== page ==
The Gig economy is a phenomenon that goes well beyond ride sharing and package delivery – it is redefining the enterprise workforce. This year, more companies have relied on non-employee workers than ever before. Estimates put the percentage of gig economy workers in the U.S. at 43% for 2020. This increased reliance on freelancers and third-party workers comes with new insider threat risks.
According to Deloitte, 87% of companies have experienced an incident with a third party that disrupted their operations. Why? Gig workers, contractors, service providers, and consultants often require remote access to sensitive corporate resources to do their work. Yet many companies don’t apply the same security principles to third parties as they do to internal employees. This increases exposure to organizations – particularly if proper controls are not put into place to protect from insider-led security breaches..
Here are three things you need to know about insider threats in the gig economy.
1. Most Insider Threats Are Accidental
Not every insider threat is malicious. According to Ponemon, 61% of insider threats are initiated by employee or contractor mistakes. However, gig economy workers may not have visibility into the company’s security policies. Everyone at the company, including contract workers, should understand the cybersecurity policies that apply to their work.
Even so, restrictive cybersecurity policies aren’t the answer. Hybrid teams of employees and contractors need to access cloud-based solutions and other critical systems to do their jobs effectively. Too many restrictions can make people work around the rules, which can lead to even greater risks. Instead, security teams should focus on building a comprehensive insider threat management program (ITMP). But we’ll talk more about that later.
2. Insider Risk Varies by Role
Contract workers help companies add specialized talent without the overhead costs of salaries and benefits. The risks of these workers may vary depending on the department, as well as by responsibilities and level of access. For example, a contract database administrator has the keys to critical infrastructure that could result in a major security breach if credentials are misused. An expert consultant may have access to sensitive intellectual property or proprietary product plans. A design contractor for the marketing department, however, is considerably less risky.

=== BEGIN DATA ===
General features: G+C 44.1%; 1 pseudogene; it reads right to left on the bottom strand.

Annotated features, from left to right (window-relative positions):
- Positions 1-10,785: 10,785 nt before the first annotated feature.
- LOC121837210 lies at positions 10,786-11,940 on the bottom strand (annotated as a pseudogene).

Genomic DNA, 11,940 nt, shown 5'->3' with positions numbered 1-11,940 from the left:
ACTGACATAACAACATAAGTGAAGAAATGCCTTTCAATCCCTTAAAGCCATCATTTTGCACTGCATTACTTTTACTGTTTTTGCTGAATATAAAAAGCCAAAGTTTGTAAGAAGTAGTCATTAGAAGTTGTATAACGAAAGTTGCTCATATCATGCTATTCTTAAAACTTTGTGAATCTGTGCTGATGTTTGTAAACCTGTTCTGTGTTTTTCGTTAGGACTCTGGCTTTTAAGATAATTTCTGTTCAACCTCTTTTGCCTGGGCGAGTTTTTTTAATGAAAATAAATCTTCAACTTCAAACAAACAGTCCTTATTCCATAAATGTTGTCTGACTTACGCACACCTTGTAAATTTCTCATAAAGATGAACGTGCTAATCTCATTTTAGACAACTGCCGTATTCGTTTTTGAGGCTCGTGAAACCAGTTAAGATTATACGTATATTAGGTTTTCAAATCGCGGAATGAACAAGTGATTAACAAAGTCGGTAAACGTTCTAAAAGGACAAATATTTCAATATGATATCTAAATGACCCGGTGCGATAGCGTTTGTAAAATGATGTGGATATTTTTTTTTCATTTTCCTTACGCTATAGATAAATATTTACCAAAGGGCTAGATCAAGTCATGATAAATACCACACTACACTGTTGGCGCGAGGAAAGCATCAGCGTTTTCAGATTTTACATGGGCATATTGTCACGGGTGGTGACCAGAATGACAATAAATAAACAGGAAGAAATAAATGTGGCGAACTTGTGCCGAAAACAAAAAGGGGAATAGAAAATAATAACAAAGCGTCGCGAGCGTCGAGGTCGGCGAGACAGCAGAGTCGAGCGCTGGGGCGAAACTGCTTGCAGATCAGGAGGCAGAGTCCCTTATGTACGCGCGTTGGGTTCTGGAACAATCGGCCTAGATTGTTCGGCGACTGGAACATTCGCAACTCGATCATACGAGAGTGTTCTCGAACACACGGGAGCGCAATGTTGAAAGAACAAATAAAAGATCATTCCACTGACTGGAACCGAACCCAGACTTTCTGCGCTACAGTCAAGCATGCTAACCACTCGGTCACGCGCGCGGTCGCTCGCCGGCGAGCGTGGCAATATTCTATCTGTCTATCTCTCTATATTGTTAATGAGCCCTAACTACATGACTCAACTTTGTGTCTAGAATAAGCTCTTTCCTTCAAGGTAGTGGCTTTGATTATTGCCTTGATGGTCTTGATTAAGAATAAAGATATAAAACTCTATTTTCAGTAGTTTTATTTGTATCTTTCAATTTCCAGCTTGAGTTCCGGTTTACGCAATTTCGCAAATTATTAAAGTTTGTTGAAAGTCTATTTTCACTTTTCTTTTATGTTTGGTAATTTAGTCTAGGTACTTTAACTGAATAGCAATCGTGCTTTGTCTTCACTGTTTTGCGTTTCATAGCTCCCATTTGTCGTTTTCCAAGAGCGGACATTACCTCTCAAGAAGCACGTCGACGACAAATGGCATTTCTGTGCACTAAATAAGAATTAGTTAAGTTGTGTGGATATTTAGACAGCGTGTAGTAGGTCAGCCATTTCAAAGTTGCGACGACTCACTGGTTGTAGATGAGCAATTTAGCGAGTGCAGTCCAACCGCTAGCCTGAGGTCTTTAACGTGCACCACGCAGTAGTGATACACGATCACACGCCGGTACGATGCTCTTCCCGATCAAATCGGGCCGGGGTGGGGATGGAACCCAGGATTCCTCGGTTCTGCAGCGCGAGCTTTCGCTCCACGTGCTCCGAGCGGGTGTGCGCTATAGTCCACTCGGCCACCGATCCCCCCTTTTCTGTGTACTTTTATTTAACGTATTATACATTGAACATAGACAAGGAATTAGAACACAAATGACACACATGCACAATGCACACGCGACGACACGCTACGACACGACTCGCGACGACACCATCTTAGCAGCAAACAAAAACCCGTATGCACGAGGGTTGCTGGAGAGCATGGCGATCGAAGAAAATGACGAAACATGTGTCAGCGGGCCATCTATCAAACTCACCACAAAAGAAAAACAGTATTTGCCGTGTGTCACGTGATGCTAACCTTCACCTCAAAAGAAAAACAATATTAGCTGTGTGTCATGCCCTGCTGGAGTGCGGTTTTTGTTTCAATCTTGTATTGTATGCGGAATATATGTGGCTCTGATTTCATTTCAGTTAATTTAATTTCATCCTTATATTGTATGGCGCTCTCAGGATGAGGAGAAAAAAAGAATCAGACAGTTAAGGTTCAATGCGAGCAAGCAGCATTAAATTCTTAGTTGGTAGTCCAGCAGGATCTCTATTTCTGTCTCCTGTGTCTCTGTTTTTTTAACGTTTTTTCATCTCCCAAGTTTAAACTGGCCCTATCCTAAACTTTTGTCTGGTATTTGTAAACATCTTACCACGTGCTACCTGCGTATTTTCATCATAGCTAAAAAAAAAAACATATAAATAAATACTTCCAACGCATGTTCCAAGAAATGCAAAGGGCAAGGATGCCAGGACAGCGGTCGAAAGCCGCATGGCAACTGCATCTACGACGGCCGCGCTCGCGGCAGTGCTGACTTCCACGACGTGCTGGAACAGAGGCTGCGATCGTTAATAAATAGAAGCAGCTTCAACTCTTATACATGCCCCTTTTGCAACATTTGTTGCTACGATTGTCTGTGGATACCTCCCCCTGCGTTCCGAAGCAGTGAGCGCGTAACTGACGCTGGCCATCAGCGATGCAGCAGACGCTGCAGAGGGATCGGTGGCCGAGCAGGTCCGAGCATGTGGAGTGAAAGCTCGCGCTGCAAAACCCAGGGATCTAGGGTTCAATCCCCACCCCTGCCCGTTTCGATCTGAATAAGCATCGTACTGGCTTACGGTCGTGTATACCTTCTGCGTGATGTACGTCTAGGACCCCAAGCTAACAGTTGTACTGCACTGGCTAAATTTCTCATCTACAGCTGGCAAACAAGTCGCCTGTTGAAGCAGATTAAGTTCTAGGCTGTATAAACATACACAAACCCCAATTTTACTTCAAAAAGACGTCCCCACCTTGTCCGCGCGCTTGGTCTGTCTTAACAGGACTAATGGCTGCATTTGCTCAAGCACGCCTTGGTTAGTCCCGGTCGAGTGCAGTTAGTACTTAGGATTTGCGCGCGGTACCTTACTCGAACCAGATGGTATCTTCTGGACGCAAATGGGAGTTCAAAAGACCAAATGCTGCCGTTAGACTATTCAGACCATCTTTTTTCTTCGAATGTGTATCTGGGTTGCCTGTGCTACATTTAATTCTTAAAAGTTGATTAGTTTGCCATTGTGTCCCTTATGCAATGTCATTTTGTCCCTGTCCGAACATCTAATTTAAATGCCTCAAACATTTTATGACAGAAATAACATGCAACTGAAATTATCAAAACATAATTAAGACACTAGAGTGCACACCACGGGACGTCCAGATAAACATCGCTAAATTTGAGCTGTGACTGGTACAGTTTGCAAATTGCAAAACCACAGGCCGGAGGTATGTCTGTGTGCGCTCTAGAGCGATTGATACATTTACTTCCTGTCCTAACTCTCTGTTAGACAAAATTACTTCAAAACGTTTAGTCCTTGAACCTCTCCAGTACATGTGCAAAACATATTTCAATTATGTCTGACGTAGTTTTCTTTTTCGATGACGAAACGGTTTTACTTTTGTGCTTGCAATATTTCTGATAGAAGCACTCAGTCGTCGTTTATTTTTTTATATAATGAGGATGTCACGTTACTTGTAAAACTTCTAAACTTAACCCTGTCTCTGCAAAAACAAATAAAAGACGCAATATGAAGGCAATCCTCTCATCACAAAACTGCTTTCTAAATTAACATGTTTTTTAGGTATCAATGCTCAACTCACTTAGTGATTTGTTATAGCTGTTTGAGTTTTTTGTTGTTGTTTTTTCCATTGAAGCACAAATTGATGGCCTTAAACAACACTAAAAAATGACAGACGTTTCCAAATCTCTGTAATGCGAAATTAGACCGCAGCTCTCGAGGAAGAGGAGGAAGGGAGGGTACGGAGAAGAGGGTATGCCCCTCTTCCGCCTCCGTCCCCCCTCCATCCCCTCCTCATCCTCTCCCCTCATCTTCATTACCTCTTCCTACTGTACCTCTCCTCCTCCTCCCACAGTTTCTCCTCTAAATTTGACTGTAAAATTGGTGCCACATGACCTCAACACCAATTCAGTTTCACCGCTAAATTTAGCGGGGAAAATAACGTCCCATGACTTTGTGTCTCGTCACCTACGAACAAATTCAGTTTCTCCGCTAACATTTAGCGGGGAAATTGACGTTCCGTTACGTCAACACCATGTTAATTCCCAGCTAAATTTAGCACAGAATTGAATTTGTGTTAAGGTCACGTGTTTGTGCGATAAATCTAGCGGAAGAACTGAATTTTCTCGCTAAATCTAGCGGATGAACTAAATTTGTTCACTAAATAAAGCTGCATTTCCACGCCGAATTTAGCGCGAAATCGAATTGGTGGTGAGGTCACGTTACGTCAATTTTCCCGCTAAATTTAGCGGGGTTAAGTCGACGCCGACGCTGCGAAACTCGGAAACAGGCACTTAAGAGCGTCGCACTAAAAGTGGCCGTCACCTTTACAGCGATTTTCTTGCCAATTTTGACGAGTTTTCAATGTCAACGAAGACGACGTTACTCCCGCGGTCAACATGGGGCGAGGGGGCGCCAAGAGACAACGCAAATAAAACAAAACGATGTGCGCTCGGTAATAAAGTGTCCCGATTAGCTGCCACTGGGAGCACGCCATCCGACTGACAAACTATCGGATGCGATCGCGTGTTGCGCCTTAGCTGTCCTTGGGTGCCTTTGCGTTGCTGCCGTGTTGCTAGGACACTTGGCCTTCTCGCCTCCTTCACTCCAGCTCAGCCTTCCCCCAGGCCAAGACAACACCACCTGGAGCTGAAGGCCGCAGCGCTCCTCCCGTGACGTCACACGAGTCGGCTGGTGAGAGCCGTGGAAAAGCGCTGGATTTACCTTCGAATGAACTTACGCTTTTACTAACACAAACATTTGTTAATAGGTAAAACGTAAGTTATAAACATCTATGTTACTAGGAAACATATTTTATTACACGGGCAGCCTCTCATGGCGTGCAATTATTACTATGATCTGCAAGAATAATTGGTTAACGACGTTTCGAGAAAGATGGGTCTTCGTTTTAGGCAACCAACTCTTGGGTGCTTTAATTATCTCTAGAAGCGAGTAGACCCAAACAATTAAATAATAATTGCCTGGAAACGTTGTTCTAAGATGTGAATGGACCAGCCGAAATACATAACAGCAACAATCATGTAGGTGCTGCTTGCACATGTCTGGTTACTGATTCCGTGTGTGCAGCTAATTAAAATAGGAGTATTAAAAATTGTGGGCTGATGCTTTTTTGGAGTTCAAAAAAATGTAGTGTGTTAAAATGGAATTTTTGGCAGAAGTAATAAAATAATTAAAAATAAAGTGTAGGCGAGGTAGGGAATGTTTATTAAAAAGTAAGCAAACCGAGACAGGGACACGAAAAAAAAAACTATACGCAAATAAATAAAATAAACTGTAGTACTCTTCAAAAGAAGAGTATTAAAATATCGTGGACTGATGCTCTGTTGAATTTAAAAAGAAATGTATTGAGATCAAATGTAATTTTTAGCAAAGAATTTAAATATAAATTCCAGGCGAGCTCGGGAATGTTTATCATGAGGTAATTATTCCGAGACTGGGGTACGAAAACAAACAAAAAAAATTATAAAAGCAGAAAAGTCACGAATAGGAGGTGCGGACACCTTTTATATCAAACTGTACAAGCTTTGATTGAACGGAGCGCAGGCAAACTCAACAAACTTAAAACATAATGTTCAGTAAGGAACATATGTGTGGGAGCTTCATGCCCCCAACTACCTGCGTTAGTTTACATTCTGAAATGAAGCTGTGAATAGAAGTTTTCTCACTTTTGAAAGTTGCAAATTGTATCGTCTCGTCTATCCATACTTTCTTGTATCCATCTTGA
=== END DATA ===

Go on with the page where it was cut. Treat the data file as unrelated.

Each department should understand the specific risks of the contract workforce. Security teams should be extra vigilant of third parties with privileged access. In addition, all workers should be aware of and follow security best practices specific to their role. For example, the database administrator referenced above might use rotating credentials to reduce the risk of an accidental compromise.
3. Visibility into People and Data is Key
As referenced above, a comprehensive ITMP should cover people, processes and technology. Many of the people and process recommendations above can proactively protect organizations from risk. From a technology perspective, organizations need visibility into both third-party user and data activity. This approach helps security teams:
- Understand the context around a user’s motives
- See where the data is moving and why
- Distill valid signals from noise within security alerts.
Learn More About Mitigating Insider Risk
A modern workforce requires a modern approach to managing insider risk. Our latest eBook gives deeper insight into insider risks by department, and how to mitigate them with better visibility. In addition, teams can learn from several recent third-party contractor incidents in the news.
Want to learn more about managing insider threats in the gig economy?
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